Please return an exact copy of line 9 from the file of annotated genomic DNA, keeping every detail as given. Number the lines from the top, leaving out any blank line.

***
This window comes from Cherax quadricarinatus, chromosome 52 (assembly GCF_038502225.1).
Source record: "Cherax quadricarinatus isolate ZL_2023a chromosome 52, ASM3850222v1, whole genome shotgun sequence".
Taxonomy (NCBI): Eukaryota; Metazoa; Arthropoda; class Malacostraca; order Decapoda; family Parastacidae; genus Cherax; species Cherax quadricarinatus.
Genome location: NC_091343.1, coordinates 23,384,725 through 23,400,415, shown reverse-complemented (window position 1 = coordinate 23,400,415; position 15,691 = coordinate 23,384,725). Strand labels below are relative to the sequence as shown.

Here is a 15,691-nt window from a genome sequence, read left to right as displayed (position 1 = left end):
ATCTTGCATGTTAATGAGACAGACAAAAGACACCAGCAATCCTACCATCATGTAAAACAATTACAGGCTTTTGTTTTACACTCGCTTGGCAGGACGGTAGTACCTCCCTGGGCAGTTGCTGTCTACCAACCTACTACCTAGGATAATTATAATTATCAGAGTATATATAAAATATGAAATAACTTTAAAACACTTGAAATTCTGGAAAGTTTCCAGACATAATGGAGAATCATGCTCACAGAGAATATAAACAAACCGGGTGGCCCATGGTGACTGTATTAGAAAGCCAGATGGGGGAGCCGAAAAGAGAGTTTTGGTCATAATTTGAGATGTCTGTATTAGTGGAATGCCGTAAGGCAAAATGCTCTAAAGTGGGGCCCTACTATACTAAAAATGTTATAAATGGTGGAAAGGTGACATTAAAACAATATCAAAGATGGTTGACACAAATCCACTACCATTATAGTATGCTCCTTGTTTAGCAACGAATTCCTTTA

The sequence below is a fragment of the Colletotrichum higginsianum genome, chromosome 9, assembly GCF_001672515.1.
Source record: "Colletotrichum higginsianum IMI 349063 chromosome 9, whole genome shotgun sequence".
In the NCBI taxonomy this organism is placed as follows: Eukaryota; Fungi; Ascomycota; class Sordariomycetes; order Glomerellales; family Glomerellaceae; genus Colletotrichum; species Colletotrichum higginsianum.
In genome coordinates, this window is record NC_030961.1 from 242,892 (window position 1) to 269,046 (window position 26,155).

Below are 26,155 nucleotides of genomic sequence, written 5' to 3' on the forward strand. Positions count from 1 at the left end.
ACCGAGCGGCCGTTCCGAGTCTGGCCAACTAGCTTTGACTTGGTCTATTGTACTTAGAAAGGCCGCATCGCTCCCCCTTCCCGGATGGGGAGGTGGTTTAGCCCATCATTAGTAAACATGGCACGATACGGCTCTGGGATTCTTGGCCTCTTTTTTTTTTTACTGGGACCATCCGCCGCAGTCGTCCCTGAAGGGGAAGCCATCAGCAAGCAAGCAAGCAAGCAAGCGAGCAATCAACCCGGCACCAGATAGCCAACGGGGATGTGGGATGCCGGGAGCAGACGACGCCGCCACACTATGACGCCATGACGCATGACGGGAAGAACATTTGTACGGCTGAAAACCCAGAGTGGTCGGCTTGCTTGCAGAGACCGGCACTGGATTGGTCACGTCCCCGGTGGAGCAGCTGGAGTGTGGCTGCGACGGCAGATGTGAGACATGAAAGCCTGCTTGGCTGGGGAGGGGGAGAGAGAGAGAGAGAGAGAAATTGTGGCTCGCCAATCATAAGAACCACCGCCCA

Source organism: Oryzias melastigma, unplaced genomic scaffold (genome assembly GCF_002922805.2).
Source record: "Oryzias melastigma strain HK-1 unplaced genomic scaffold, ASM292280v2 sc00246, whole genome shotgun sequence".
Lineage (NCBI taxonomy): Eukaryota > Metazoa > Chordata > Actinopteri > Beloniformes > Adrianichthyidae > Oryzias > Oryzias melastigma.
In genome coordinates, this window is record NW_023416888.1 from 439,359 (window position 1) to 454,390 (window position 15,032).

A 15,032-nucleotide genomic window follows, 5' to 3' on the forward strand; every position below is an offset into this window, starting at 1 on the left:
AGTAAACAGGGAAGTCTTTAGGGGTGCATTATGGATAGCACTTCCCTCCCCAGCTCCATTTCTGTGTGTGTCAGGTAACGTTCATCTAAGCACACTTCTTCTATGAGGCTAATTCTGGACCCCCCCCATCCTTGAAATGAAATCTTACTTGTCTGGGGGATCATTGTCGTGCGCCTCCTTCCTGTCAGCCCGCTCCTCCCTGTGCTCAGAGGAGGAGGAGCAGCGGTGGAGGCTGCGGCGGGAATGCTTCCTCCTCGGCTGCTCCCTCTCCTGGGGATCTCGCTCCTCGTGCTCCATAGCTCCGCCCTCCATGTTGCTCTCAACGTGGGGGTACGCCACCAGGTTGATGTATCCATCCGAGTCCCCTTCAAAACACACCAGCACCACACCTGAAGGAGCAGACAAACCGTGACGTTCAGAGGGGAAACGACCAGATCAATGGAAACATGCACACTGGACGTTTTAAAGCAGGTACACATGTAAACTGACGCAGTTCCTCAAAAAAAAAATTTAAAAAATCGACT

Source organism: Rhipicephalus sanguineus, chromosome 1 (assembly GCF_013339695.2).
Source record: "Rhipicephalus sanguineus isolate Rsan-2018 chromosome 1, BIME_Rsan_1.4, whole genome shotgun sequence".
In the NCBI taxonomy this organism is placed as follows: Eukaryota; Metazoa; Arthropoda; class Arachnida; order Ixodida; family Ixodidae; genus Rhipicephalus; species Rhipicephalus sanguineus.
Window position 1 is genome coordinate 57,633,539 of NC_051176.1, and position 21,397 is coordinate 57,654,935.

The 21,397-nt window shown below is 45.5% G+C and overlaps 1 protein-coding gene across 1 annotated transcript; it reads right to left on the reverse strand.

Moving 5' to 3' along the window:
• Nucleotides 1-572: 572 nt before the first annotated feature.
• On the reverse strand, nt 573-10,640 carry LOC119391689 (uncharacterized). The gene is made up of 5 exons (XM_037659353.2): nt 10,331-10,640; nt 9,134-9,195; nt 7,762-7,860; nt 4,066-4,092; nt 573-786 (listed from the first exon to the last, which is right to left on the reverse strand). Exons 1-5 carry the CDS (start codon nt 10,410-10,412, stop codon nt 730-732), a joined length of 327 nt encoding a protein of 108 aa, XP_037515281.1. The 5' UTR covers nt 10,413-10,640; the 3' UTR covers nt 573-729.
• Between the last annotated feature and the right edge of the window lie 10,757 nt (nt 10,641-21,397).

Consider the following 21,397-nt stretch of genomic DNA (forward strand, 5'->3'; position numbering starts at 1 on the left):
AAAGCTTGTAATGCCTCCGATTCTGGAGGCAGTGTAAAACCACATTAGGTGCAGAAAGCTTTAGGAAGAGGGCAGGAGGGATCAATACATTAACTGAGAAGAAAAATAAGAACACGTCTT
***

In the NCBI taxonomy this organism is placed as follows: Eukaryota; Fungi; Ascomycota; class Sordariomycetes; order Glomerellales; family Glomerellaceae; genus Colletotrichum; species Colletotrichum higginsianum.